23 December 2020 | News
A quality assurance check showing some face masks used in the health sector don’t fully meet specifications won’t have any impact on national supply
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The Ministry of Health in New Zealand (NZ) has advised District health boards (DHBs) to put on hold their stocks of one type of face mask, as they do not fully meet the agreed standards for use in New Zealand healthcare settings.
However, a quality assurance check showing some face masks used in the health sector don’t fully meet specifications won’t have any impact on national supply.
Independent testing of Duckbill N95/P2 particulate respirators (face masks) made by QSi and produced in 2018 and 2019, show they protected the user as expected but did not meet the standard for protecting others from the person using the mask.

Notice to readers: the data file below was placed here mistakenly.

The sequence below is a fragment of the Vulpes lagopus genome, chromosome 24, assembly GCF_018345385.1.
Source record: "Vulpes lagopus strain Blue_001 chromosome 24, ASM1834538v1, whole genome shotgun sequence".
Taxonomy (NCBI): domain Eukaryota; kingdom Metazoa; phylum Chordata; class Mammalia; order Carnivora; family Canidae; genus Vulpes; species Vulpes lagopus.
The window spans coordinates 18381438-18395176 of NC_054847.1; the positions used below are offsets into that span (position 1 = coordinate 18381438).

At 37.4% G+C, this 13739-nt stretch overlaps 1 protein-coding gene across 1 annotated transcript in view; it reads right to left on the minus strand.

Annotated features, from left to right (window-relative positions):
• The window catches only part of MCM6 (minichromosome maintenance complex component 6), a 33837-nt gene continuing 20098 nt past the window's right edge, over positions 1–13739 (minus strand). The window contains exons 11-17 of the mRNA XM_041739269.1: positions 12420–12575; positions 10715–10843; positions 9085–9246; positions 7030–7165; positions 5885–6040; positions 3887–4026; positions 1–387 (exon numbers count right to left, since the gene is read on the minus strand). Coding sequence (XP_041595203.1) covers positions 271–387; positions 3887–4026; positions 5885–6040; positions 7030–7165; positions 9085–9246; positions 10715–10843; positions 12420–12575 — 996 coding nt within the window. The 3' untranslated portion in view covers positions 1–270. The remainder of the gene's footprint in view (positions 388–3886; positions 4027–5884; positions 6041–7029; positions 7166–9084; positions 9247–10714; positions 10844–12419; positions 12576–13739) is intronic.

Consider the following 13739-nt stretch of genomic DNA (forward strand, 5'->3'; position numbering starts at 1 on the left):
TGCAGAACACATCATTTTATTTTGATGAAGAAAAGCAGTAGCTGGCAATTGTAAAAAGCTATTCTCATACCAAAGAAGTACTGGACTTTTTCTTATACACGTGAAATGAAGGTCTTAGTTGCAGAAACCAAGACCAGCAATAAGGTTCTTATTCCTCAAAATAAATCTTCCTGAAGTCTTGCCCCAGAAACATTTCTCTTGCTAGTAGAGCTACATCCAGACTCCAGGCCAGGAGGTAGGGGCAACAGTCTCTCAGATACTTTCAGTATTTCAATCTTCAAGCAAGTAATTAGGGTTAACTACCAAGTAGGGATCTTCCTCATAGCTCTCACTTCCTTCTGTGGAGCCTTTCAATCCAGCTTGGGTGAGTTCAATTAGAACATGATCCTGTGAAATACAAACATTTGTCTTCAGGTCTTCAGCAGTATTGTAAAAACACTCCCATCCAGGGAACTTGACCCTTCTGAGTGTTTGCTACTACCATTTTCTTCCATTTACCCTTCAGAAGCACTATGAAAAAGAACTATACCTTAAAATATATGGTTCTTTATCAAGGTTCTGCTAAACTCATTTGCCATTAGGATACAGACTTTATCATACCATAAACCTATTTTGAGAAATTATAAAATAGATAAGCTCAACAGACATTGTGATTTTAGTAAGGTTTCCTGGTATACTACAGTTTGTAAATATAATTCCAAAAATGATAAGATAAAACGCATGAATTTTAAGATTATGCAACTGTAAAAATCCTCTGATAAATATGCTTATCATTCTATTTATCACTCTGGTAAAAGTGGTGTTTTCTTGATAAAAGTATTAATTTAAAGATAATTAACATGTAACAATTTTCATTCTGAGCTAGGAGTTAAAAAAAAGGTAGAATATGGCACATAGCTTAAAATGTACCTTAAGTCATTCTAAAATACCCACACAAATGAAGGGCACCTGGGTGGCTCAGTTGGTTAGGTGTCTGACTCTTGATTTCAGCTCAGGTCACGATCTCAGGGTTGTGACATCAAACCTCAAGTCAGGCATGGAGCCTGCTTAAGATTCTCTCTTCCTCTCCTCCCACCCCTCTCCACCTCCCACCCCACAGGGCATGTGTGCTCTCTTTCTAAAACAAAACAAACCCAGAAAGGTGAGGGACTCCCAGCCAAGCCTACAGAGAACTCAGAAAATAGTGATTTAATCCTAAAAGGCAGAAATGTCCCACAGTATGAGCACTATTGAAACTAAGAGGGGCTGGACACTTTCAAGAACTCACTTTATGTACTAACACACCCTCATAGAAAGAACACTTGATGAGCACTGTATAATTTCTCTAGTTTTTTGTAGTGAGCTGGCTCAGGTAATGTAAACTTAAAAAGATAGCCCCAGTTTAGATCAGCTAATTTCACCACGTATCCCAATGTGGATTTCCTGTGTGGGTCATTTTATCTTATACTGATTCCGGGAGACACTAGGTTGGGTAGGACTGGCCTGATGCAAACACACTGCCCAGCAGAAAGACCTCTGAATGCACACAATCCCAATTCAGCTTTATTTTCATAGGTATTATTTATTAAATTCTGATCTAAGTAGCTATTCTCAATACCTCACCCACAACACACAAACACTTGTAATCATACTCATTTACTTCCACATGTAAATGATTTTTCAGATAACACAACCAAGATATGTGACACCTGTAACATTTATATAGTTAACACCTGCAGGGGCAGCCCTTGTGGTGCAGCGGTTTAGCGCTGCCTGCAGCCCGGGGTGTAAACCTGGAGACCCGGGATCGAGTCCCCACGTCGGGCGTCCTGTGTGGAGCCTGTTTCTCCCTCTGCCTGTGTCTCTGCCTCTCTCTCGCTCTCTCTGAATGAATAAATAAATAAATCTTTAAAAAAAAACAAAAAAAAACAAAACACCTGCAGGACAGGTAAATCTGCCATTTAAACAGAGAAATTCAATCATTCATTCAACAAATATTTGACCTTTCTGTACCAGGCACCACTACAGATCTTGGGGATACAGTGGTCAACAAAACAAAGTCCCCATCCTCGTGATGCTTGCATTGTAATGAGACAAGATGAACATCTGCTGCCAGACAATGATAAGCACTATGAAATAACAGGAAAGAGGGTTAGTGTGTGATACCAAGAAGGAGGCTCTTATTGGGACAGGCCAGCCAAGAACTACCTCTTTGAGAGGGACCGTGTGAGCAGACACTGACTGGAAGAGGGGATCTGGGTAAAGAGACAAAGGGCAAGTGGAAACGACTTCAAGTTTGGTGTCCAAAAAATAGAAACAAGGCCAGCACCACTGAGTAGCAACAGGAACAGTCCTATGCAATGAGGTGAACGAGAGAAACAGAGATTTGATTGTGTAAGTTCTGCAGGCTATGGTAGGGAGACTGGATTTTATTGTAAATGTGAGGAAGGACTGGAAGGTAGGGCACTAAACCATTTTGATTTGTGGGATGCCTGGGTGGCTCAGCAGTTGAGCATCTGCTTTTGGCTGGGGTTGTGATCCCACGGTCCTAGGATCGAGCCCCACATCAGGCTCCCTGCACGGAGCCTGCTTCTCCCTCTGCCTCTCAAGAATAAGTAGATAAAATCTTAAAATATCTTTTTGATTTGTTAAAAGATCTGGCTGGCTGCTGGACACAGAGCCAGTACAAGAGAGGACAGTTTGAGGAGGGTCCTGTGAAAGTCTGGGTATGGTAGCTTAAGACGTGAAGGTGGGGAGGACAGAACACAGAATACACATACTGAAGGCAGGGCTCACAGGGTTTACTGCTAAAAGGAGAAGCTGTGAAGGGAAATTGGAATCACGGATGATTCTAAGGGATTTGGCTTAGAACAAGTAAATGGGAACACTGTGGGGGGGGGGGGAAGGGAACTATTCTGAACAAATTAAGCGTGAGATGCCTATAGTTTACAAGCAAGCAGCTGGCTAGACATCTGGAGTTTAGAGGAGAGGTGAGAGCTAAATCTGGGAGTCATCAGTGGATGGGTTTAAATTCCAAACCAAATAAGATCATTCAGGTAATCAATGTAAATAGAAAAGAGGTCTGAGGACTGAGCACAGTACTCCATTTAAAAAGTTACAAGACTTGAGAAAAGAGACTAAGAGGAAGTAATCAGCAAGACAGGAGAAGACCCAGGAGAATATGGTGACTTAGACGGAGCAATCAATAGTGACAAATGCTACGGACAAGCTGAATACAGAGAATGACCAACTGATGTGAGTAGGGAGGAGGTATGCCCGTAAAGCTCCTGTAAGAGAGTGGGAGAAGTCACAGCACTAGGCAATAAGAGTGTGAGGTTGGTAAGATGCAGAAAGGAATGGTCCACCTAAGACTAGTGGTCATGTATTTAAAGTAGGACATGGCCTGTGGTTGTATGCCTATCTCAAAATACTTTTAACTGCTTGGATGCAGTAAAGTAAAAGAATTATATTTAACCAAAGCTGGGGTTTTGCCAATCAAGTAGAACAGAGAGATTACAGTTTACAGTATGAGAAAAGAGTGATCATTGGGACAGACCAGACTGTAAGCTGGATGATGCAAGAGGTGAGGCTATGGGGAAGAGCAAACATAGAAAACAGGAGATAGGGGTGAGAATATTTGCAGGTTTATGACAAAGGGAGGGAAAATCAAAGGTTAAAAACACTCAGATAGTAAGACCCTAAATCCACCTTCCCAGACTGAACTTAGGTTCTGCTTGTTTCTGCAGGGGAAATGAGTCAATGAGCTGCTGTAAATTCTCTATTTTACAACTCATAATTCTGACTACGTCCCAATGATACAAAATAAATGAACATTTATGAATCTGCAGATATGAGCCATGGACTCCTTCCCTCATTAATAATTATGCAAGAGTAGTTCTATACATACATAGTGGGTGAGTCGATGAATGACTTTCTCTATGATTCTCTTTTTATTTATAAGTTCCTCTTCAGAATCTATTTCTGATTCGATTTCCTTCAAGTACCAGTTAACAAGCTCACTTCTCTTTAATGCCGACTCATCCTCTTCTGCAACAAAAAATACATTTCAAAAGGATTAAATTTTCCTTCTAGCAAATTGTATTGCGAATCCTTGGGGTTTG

QSi is a NZ based company which sources raw material supplies for PPE from overseas and has been critical to providing masks to New Zealand when there was difficulty accessing masks off-shore in the early stages of the pandemic.
“The Ministry is asking that all these face masks be withdrawn from use and has placed a hold on further ordering. Initial replacement stock of around four weeks supply has already been shipped to DHBs,” Sue Gordon, Deputy Chief Executive, COVID-19 Health System Response said.
“QSi is working with the Ministry on managing the current call to put these masks on hold. QSi is also undertaking their own investigation and has implemented their internal quality assurance processes. We are working together in good faith, to resolve this matter as quickly as possible. While the matter is being addressed, the current production of masks by QSi for the Ministry of Health has been paused,” Gordon concluded.